WSDL Tales From The Trenches, Part 1

May 27, 2003

Johan Peeters

Recently I retrofitted WSDL to a set of existing web services. A customer had a server running and there was a client implementation. The client and server team had been working closely together and now the time had come for another client implementation by a development team on the other side of the globe. A clear specification of the services was needed, and that's what WSDL is for. So I set out to make explicit what was previously implicit. It turned out to be an instructive experience, reaffirming some good old software engineering practices and uncovering a new set of problems specific to web services, WSDL, and XML Schema.

There were clearly some design flaws at the outset which were hard to pinpoint. It is likely that these mistakes would not have been made if the designers had formally written down their service definitions in WSDL. So this is the core message of the series: write WSDL up front, do not generate it as an afterthought, as is often suggested by vendors.

In all the attention that has been lavished on web services, it is often difficult to distinguish between vision and reality. This series will be short on vision and long on reality. It will not provide an overview of WSDL, and it also assumes familiarity with W3C XML Schema. This first article in the series considers what sound software engineering practice and distributed computing experience offer to web service design. I review some of the important design decisions that a web service designer must make and offer some advice to guide the process. The rest of the series is about how to represent the design. In the second article I shine a light in some of the dark corners of the WSDL 1.1 specification, leaving out data type definitions, which are the subject of the third article. I look at WXS it from the perspective of someone who uses it to specify the data which will be sent across the web service interface.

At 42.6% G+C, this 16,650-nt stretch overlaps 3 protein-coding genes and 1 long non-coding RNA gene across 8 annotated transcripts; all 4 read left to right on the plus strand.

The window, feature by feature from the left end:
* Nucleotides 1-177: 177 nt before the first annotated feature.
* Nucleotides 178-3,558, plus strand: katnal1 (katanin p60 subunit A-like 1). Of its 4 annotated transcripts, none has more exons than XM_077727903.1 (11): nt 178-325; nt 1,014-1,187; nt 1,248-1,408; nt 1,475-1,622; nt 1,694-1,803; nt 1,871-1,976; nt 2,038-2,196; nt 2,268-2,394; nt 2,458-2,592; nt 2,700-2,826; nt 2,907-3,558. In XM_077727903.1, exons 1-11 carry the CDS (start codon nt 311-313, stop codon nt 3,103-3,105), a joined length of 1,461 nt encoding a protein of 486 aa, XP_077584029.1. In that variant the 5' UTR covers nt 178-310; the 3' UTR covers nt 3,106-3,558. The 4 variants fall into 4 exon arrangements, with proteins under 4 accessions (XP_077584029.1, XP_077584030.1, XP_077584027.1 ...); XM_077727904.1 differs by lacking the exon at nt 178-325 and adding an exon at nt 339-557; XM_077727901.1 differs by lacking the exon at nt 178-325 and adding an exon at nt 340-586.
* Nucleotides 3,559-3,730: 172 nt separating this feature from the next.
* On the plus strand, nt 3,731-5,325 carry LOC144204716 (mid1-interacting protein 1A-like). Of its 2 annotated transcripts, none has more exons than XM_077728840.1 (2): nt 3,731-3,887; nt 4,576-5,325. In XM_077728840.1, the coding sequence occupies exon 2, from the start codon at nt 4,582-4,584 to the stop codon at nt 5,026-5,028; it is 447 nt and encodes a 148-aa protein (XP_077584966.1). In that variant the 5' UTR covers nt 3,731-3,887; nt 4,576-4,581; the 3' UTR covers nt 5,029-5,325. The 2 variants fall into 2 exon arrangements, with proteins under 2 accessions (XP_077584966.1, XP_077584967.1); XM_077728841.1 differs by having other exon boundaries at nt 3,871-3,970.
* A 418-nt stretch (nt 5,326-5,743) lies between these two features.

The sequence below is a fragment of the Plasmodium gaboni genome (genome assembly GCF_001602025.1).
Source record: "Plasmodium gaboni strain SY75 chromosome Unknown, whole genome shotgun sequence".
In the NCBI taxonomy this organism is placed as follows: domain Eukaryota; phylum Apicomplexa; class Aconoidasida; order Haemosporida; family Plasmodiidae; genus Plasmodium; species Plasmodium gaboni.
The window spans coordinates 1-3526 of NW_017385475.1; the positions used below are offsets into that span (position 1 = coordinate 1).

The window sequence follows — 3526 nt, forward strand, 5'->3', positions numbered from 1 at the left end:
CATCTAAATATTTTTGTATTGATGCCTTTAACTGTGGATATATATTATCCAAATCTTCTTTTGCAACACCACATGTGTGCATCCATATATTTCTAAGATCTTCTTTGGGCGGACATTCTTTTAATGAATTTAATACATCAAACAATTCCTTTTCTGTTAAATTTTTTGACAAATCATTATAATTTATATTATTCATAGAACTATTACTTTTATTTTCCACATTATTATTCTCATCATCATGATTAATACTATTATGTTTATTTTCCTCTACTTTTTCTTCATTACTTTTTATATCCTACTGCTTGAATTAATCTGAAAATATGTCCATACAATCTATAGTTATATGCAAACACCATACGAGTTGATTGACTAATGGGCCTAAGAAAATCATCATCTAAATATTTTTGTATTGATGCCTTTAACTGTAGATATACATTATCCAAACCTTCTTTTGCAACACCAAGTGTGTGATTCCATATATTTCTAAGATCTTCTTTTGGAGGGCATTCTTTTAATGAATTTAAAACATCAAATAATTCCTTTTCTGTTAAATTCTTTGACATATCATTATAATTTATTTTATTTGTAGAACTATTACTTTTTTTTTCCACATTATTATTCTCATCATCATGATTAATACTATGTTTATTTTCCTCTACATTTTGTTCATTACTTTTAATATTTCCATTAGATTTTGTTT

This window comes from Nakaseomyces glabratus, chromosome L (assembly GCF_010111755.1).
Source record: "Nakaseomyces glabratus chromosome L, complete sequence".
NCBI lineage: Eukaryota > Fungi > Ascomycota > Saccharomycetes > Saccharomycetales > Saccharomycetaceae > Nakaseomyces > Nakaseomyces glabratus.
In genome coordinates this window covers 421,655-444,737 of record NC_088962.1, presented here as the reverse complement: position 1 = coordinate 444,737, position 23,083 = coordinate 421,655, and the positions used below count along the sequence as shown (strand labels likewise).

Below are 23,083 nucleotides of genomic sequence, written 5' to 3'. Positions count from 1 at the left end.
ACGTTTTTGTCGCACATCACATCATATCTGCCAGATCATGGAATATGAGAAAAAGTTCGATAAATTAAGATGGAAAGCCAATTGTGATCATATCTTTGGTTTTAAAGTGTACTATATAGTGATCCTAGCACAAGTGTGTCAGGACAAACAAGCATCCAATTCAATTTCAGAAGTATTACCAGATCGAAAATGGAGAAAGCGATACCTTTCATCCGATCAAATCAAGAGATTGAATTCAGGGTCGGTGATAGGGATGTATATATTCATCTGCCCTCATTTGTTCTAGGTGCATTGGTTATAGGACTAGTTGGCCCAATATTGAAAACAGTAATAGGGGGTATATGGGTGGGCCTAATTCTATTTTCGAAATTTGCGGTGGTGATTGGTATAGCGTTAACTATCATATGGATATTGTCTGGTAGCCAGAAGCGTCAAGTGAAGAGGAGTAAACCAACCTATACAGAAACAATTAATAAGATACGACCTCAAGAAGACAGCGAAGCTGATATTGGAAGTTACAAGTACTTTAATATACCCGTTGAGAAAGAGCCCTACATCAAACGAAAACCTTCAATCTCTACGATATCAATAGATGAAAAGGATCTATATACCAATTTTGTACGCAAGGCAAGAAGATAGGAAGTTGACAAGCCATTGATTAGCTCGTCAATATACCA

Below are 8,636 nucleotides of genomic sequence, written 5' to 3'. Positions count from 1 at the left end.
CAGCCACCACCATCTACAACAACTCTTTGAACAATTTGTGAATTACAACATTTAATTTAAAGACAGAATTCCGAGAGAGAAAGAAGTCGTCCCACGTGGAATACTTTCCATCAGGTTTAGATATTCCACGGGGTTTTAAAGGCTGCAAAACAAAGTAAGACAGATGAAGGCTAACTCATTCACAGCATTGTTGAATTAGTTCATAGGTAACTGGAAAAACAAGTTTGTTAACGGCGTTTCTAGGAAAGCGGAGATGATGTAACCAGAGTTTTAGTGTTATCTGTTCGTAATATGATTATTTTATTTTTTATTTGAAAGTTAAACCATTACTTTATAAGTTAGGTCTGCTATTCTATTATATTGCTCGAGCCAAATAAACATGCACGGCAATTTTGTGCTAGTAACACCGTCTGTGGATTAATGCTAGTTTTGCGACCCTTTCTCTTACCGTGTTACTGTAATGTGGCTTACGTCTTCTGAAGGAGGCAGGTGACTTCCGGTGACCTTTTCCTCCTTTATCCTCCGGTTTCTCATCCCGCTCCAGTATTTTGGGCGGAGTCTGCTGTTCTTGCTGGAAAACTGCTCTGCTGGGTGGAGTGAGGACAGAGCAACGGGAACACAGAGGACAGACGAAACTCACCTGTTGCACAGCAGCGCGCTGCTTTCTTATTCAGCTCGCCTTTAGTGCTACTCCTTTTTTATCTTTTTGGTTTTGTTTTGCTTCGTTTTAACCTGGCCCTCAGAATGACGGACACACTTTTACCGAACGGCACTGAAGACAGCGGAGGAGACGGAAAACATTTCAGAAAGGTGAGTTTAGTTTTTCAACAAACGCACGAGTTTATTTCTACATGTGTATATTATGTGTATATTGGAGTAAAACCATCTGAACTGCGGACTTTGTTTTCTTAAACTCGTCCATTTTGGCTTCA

Designing Web Services

I use the term web services specifically for a kind of technology which focuses on interoperability, which implies that it has been standardized: heterogeneous systems only work together by virtue of open standards. Are web services the solution to your problem? Web services do not earn you street credibility anymore, so you better have some other reason for using them. If you control both ends of the pipe, chances are that there are other, better suited technologies out there. We are only at the dawn of the era of open standards in distributed computing. The price for support of web services in this early adopter's market remains high. That price is paid by poor performance, high development cost, and degraded security.

The argument that web services are "firewall friendly" is misleading. Traditional firewalls protect corporate assets against intruders exploiting weaknesses in application software by only opening ports that run hardened services. Web services, on the other hand, expose application software via these ports. In other words, they subvert security by giving outsiders the access to applications that the network-level firewall was designed to deny. Contrary to being firewall-friendly, a new breed of firewall is needed. There are a number of new entrants in this market offering products to target the problem. The traditional firewall vendors are also starting to take note. But it is early days and the technology has yet to prove itself.